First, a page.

More and more people are also becoming skeptical about Google’s “Don’t Be Evil” philosophy. That philosophy is being put to its biggest test now as it struggles with the Chinese government over censorship. When hackers broke into Google customers’ email accounts in China in early 2010, Sergey was irate. Saying that the hack targeted Chinese dissidents, he made it clear that he thought the attack had government backing. It pushed Sergey too far, and he announced that Google was no longer willing to censor itself in China. Google moved its operations to Hong Kong, where the laws are more liberal, and stopped censoring its search results. But it has to renew its license to continue doing business in China every year. Google recently renewed its license to do business in China, but it still struggles with the censorship issue, and China recently blocked.
Leaving China would be an enormous blow to Google’s future. Microsoft CEO Steve Ballmer has made it clear that he has no problem doing business in China and censoring his company’s search results, and the Chinese search engine Baidu continues to gain market share. If Google drops out of China completely, its will be giving up a huge and growing market. If it compromises, it reputation as a corporation fighting against evil will take a big hit. The battle of wills is going to be intense and important to Google’s future. For Larry and Sergey, it is a fight between revenues and principle.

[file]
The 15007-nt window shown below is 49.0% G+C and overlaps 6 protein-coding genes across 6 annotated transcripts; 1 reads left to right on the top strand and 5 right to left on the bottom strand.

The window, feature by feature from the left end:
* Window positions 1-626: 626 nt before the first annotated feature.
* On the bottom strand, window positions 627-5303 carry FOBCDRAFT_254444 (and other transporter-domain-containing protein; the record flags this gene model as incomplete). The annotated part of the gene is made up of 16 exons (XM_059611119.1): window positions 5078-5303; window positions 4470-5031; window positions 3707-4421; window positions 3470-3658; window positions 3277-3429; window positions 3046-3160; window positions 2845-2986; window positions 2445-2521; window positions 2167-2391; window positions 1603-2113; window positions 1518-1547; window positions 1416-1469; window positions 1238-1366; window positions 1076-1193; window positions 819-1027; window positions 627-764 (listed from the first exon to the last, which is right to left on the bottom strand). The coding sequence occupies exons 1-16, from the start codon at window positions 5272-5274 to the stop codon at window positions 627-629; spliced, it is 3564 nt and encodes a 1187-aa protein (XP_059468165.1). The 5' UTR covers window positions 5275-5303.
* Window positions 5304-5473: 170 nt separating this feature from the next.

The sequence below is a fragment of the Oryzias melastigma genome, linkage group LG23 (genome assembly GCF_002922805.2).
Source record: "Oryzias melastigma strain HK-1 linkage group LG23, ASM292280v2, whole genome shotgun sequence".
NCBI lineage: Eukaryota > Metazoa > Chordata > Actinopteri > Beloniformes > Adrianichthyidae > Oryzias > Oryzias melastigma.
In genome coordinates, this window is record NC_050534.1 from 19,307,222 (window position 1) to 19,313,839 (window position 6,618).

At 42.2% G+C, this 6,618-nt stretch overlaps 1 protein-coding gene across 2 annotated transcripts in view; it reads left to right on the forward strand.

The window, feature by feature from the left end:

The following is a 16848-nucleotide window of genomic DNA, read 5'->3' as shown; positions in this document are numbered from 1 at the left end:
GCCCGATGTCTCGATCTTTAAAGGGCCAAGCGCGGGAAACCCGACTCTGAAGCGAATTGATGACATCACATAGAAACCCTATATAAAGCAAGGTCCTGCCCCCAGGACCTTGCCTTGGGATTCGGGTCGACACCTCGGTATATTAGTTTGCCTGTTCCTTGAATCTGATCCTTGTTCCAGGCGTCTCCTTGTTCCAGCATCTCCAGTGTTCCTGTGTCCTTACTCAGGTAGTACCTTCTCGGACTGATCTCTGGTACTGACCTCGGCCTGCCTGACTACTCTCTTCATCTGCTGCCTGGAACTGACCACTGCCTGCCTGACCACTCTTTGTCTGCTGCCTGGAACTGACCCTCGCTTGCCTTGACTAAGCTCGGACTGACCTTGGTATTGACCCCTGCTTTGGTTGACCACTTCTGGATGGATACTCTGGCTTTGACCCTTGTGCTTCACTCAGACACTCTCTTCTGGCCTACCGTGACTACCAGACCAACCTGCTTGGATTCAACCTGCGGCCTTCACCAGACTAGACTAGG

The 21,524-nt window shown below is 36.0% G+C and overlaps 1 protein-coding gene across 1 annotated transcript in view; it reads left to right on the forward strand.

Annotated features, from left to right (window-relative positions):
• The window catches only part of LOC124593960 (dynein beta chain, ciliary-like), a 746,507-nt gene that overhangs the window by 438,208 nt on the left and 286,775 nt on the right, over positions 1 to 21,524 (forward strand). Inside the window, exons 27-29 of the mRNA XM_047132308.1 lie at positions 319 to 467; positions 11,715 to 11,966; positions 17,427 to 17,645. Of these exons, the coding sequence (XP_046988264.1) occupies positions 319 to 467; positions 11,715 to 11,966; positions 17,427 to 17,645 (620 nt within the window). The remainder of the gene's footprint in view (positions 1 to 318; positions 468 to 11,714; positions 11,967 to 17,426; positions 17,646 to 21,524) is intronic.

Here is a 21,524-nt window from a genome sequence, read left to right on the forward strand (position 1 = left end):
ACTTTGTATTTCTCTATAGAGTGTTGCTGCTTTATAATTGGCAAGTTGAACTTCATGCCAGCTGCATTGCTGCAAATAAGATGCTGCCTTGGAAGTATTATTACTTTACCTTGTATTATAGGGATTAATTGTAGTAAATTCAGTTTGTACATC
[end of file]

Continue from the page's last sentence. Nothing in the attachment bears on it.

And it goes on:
Nevertheless, Google’s momentum will continue to grow, along with all the challenges it faces. Becoming the new Microsoft may not be the description Larry and Sergey would like to have, but it is inevitable. Years ago when Microsoft’s then-CEO Bill Gates was asked if new developments in technology could make his company obsolete, he scoffed, asserting (with an amazing lack of insight to the rising danger of the Internet) that as long as there are computers in the world, Microsoft’s opportunities are strong. Now Larry and Sergey could make a similar claim: As long as the Internet is a powerful force in computing, Google’s prospects--and the controversies it faces--are nearly limitless.